Religious Privilege Disguised as Religious Freedom Goes to the Supreme Court

November 27, 2013

On Tuesday, the Supreme Court announced that it will hear arguments in two cases regarding the contraceptive mandate of the Affordable Care Act, which requires all employers, apart from houses of worship, to provide or arrange coverage for birth control without charging a co-payment.

In Hobby Lobby, the U.S. Court of Appeals for the Tenth Circuit held that the plaintiff, a for-profit chain of arts supply stores owned by devout Christians, had shown a significant likelihood of success in proving its “right” to religious free exercise was substantially burdened by the requirements of the mandate. By contrast, in Conestoga Wood Specialties, the U.S. Court of Appeals for the Third Circuit found no such likelihood of success for a similarly situated for-profit corporation, also owned by a religious family. 

These cases are of the utmost significance. They are not just about the legality of part of the “Obamacare” legislation. The Supreme Court also faces a decision of incredible magnitude regarding the degree to which religious belief can be used as a means of avoiding legal obligations, and, even more critically, whether for-profit corporations can possess the right to free exercise of religion which has throughout the history of the United States been seen as a right for individuals.

If the Supreme Court determines that a for-profit corporation can be religious, and exert religious rights, the effects will reach far beyond contraceptive care. For-profit corporations owned by Southern Baptists may able to claim religious-based exemptions to hiring homosexuals; a corporation owned by Jehovah’s Witnesses could seek a religious exemption to providing health insurance for its employees that included blood transfusions; and a Wahabi Islamic owned car dealership could refuse to sell cars to women, on the grounds that the owners’ religion prohibits women from driving. Almost every part of law would be affected by the radical idea that a for-profit entity possesses free exercise rights.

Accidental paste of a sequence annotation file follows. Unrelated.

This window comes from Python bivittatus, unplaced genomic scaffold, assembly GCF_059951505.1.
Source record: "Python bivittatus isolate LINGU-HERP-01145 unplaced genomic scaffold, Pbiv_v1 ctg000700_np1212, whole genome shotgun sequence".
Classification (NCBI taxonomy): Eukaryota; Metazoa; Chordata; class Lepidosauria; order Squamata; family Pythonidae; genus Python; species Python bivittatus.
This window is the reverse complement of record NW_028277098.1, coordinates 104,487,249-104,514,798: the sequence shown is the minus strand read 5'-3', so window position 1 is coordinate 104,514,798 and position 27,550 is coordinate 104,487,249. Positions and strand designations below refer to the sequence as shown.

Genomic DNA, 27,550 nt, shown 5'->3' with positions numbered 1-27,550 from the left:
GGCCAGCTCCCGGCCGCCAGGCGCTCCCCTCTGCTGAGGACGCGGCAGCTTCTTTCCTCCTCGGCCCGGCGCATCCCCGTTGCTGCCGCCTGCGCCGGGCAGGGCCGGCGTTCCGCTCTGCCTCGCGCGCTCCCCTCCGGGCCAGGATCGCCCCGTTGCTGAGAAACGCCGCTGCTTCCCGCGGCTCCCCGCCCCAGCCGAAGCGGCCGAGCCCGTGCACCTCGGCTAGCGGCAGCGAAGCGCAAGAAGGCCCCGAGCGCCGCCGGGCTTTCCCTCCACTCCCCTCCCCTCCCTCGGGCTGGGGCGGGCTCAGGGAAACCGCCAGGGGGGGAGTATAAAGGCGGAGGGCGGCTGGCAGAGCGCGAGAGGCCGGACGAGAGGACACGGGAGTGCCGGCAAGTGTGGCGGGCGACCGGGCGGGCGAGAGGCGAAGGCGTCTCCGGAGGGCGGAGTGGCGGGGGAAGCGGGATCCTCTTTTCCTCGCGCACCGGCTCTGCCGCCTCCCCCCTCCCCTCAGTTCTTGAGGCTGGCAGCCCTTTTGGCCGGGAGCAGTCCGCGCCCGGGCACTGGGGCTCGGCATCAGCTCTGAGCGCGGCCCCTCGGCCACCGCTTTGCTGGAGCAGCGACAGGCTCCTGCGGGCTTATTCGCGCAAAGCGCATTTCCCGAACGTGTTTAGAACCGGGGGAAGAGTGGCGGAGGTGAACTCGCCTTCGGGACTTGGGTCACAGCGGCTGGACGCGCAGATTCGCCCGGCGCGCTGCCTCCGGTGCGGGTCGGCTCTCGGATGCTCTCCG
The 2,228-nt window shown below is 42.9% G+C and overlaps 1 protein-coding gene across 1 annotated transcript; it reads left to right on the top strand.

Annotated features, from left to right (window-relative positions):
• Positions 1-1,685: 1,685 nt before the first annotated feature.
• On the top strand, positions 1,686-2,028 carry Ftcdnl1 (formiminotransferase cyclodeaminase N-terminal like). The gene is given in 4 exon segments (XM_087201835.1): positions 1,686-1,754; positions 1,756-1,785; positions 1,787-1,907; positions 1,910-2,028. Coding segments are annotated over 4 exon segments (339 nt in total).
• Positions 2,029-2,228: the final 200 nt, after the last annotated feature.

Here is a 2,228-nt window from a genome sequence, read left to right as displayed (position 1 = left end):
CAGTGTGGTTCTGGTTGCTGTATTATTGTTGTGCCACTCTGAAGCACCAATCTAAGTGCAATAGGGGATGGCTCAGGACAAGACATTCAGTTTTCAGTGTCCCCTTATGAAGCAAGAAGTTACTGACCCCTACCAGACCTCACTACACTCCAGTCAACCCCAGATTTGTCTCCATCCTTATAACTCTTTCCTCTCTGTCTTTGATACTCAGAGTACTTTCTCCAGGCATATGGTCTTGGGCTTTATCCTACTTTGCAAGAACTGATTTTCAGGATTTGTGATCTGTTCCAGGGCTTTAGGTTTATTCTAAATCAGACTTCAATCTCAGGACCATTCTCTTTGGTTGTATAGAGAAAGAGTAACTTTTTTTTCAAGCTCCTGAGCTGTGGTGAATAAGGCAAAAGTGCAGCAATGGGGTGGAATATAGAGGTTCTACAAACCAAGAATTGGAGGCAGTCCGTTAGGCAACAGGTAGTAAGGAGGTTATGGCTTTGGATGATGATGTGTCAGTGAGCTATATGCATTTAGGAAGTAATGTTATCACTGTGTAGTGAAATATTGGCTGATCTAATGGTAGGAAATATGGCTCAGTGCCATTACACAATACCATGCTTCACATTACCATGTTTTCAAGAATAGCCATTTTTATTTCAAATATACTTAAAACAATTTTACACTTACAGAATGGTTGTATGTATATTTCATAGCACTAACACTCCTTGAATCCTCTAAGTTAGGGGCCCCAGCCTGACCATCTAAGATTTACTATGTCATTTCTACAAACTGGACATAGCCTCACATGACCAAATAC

The Center for Inquiry (CFI) believes that the Tenth Circuit simply got the case wrong. As we outlined in an April 2013 letter to the Department of Health and Human Services (HHS), providing insurance that permits an employee to choose to use contraceptives is not a substantial burden on religious belief any more than providing a salary that permits an employee to choose to purchase pork or consume alcohol would be. Moreover, the interest of the government in providing safe, affordable access to reproductive health care for women is most certainly a compelling one. And equally importantly, the right to religious freedom enshrined in the First Amendment to the U.S. Constitution is the birthright of individual citizens, not corporations established to make profits.

The Center for Inquiry has always, and will always, defend the right of individuals to worship or not worship as they choose. However, we will also always fight to ensure that the government does not unfairly prioritize or promote religion, forcing it into people’s lives. A woman’s rights to safe, affordable birth control should not depend on the religious preferences of her employer. A gay person’s right to earn a living should not be placed in jeopardy because a stockholder in a for-profit corporation finds homosexuality to be sinful. Society’s right to a secular government, free from persecution of or state support for religion, is under attack in these cases, and the Center for Inquiry will fight to defend the Constitution. We will be submitting a brief in these critical cases.